Birmingham Will Apply For Grant To Revitalize Smithfield Court

 1516239894 
1608030616
Housing Authority of Birmingham District

Built as part of President Franklin D. Roosevelt’s “New Deal”, Smithfield Court opened its doors to Birmingham residents in 1937, according to the Birmingham Housing Authority

The city of Birmingham will apply for a $34 million grant from the U.S. Department of Housing and Urban Development for the “comprehensive revitalization” of the Smithfield Court housing project.

The grant is through HUD’s Choice Neighborhoods initiative, an expansion of HUD’s Hope VI program with the stated goal of “transform(ing) distressed neighborhoods … into viable and sustainable mixed-income neighborhoods by linking housing improvements with appropriate services, schools, public assets, transportation and access to jobs.”

The city would use the grant to improve the area around Smithfield Court, including infrastructure improvements such as street paving, sidewalks, lighting and parks as well as beautification and anti-blight efforts.

If the application is approved by HUD, the city would need to match $7.5 million in funding over the next five years. Kelvin Datcher, the city’s director of intergovernmental affairs, assured councilors that this money would come from Community Development Block Grant funding, as well as “dollars that this council has already approved and appropriated.” Birmingham, which has been cash-strapped as a result of the COVID-19 pandemic, would not need to put up additional cash “out of hand,” he said.

“We’re using every dollar that’s already been spent in Smithfield as leverage (for this grant),” Datcher said.

The City Council unanimously approved the application during Tuesday’s meeting, with District 8 Councilor Steven Hoyt calling the decision “good for Birmingham, good for the housing authority and good for the city.”

“This is economic development at its best, where we can transform communities,” he said.

More BirminghamWatch Coverage

Huntsville Picked For Headquarters Of New U.S. Space Command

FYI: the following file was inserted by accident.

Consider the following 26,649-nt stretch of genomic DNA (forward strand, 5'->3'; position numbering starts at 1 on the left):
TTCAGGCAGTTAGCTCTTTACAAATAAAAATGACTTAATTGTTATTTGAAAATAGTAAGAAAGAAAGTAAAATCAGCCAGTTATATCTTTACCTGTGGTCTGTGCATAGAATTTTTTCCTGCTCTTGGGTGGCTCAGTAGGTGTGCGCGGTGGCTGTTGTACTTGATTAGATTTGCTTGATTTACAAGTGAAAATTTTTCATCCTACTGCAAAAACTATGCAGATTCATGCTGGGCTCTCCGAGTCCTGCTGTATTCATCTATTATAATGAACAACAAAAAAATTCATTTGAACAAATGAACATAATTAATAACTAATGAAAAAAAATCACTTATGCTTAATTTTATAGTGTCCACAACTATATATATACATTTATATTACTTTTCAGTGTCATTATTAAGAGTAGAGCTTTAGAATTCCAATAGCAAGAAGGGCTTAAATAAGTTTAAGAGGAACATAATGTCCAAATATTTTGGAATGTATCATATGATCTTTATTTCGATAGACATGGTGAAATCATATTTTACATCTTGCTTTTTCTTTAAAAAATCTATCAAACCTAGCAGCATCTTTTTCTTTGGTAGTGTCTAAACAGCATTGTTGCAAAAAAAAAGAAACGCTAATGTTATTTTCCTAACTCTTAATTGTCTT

The Air Force said Huntsville is the “preferred and reasonable’’ site pending a required environmental impact study.

Next Phase of COVID-19 Vaccinations In Jefferson County Could Start Next Week

The state authorized all counties to begin vaccinating first responders and people 75 years and older. But health officials say it will likely be next week before they can start doing that.

Democrats Gearing Up for Effort to Oust Mo Brooks in 2022

U.S. Representative Mo Brooks is facing backlash after his comments last week surrounding the pro-Trump riots at the U.S. Capitol.

Bernard Lockhart’s Work Ethic Fueled His Passion For Jazz And Community-Building

Bernard Lockhart, founder of Avondale's Jazz in the Park, died last month from complications related to COVID-19.

Turning Red Line Green: Virtual Conference Brings Attention To Underserved Areas

In the past, certain areas of Birmingham that were up for redevelopment faced discriminatory practices by banks and insurance companies. Some bankers, regulators, developers and entrepreneurs want to change that.

Hotels, Recovery Rooms And Waiting Rooms Pressed Into Service As UAB’s Patient Load Rises

UAB Hospital is daily caring for a record number of new COVID-19 patients. These patients have been hospitalized because they are very sick or may be unable to survive without intensive medical care, according to UAB.

More BirminghamWatch Coverage